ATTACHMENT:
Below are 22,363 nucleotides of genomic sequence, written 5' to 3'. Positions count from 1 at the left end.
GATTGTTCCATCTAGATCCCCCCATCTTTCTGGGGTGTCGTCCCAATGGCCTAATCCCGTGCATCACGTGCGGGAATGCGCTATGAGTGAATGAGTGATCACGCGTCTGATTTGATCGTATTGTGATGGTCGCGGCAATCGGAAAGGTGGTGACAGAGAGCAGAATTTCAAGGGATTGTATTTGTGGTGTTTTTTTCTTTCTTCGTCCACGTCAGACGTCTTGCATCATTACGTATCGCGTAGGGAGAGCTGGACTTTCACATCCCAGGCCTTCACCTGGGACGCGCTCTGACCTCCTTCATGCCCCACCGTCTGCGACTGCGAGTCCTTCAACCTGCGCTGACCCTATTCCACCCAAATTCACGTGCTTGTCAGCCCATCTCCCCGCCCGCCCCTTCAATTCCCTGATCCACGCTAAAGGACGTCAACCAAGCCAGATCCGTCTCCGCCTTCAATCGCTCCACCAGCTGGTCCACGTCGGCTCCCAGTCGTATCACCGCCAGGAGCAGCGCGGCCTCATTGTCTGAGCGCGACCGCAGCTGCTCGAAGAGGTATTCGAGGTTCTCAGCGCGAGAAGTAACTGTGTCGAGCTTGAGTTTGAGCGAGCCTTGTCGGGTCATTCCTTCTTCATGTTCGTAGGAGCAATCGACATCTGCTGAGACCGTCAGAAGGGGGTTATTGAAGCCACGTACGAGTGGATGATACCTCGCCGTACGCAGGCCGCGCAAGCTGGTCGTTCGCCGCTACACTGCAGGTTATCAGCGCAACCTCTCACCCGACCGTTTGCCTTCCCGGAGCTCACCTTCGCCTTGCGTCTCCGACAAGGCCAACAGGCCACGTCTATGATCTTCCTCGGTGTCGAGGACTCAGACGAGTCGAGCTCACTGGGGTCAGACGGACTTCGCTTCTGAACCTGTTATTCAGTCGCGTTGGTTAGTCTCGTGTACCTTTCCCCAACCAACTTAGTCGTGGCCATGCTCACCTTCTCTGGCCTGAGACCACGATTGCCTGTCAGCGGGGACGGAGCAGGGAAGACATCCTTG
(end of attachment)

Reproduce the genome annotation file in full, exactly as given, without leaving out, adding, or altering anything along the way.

Below are 22,363 nucleotides of genomic sequence, written 5' to 3'. Positions count from 1 at the left end.
GATTGTTCCATCTAGATCCCCCCATCTTTCTGGGGTGTCGTCCCAATGGCCTAATCCCGTGCATCACGTGCGGGAATGCGCTATGAGTGAATGAGTGATCACGCGTCTGATTTGATCGTATTGTGATGGTCGCGGCAATCGGAAAGGTGGTGACAGAGAGCAGAATTTCAAGGGATTGTATTTGTGGTGTTTTTTTCTTTCTTCGTCCACGTCAGACGTCTTGCATCATTACGTATCGCGTAGGGAGAGCTGGACTTTCACATCCCAGGCCTTCACCTGGGACGCGCTCTGACCTCCTTCATGCCCCACCGTCTGCGACTGCGAGTCCTTCAACCTGCGCTGACCCTATTCCACCCAAATTCACGTGCTTGTCAGCCCATCTCCCCGCCCGCCCCTTCAATTCCCTGATCCACGCTAAAGGACGTCAACCAAGCCAGATCCGTCTCCGCCTTCAATCGCTCCACCAGCTGGTCCACGTCGGCTCCCAGTCGTATCACCGCCAGGAGCAGCGCGGCCTCATTGTCTGAGCGCGACCGCAGCTGCTCGAAGAGGTATTCGAGGTTCTCAGCGCGAGAAGTAACTGTGTCGAGCTTGAGTTTGAGCGAGCCTTGTCGGGTCATTCCTTCTTCATGTTCGTAGGAGCAATCGACATCTGCTGAGACCGTCAGAAGGGGGTTATTGAAGCCACGTACGAGTGGATGATACCTCGCCGTACGCAGGCCGCGCAAGCTGGTCGTTCGCCGCTACACTGCAGGTTATCAGCGCAACCTCTCACCCGACCGTTTGCCTTCCCGGAGCTCACCTTCGCCTTGCGTCTCCGACAAGGCCAACAGGCCACGTCTATGATCTTCCTCGGTGTCGAGGACTCAGACGAGTCGAGCTCACTGGGGTCAGACGGACTTCGCTTCTGAACCTGTTATTCAGTCGCGTTGGTTAGTCTCGTGTACCTTTCCCCAACCAACTTAGTCGTGGCCATGCTCACCTTCTCTGGCCTGAGACCACGATTGCCTGTCAGCGGGGACGGAGCAGGGAAGACATCCTTG